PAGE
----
All Aunt Hagar's Children: Stories
In fourteen sweeping and sublime stories, five of which have been published in The New Yorker, the bestselling and Pulitzer Prize-winning author of The Known World shows that his grasp of the human condition is firmer than ever
Returning to the city that inspired his first prizewinning book, Lost in the City, Jones has filled this new collection with people who call Washington, D.C., home. Yet it is not the city's power brokers that most concern him but rather its ordinary citizens. All Aunt Hagar's Children turns an unflinching eye to the men, women, and children caught between the old ways of the South and the temptations that await them further north, people who in Jones's masterful hands, emerge as fully human and morally complex, whether they are country folk used to getting up with the chickens or people with centuries of education behind them.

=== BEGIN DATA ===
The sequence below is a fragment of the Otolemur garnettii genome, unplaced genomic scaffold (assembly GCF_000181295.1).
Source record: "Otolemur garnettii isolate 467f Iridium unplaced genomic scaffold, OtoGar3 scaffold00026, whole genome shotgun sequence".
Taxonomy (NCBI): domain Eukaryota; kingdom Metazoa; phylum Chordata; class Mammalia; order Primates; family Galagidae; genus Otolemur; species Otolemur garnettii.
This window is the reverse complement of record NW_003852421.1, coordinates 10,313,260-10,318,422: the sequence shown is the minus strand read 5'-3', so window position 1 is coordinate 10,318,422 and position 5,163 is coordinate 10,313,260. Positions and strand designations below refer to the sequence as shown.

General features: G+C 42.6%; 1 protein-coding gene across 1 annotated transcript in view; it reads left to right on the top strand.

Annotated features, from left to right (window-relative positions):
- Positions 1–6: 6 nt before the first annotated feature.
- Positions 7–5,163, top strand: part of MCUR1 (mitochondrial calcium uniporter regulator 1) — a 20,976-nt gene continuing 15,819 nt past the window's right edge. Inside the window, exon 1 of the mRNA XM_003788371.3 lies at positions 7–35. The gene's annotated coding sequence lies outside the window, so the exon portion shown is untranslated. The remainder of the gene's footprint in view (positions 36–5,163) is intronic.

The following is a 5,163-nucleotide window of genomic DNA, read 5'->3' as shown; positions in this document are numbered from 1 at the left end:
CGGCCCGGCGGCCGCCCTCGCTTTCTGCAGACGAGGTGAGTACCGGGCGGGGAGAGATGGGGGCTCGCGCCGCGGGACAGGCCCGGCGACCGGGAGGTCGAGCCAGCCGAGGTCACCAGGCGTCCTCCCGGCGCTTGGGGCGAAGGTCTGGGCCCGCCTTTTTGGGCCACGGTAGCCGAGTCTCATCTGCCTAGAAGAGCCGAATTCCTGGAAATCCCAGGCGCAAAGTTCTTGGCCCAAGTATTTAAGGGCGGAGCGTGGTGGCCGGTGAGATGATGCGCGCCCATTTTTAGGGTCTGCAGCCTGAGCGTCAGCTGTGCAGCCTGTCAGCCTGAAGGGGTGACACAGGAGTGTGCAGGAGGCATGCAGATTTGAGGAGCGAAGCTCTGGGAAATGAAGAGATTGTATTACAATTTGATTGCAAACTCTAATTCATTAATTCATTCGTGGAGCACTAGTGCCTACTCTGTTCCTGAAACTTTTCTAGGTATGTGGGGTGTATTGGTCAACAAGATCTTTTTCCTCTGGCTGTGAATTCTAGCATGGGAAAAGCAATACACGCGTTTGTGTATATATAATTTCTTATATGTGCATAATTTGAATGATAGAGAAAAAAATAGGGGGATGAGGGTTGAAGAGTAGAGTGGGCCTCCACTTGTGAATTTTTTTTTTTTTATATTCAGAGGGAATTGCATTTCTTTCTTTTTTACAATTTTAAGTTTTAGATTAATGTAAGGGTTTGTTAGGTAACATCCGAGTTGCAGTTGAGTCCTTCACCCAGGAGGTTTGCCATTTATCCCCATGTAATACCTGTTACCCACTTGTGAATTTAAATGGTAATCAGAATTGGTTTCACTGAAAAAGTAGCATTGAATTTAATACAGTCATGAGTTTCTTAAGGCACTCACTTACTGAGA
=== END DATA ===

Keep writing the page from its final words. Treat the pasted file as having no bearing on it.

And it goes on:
In the title story, in which Jones employs the first-person rhythms of a classic detective story, a Korean War veteran investigates the death of a family friend whose sorry destiny seems inextricable from his mother's own violent Southern childhood. In "In the Blink of God's Eye" and "Tapestry" newly married couples leave behind the familiarity of rural life to pursue lives of urban promise only to be challenged and disappointed.
With the legacy of slavery just a stone's throw away and the future uncertain, Jones's cornucopia of characters will haunt readers for years to come.
What people are saying - Write a review
Review: All Aunt Hagar's ChildrenUser Review - Beverley - Goodreads
This was truly an entrancing book of short stories, each unique, each powerful. The author knows the strength of simple words yet his phrasing is masterful. It is no wonder he was received numerous ... Read full review
Review: All Aunt Hagar's ChildrenUser Review - Elizabeth Managan - Goodreads
Jones writes wonderful prose, but this collection of stories is just too depressing to say I really enjoyed it. I would have enjoyed a mix of happy and unhappy a lot better. Read full review
The Devil Swims Across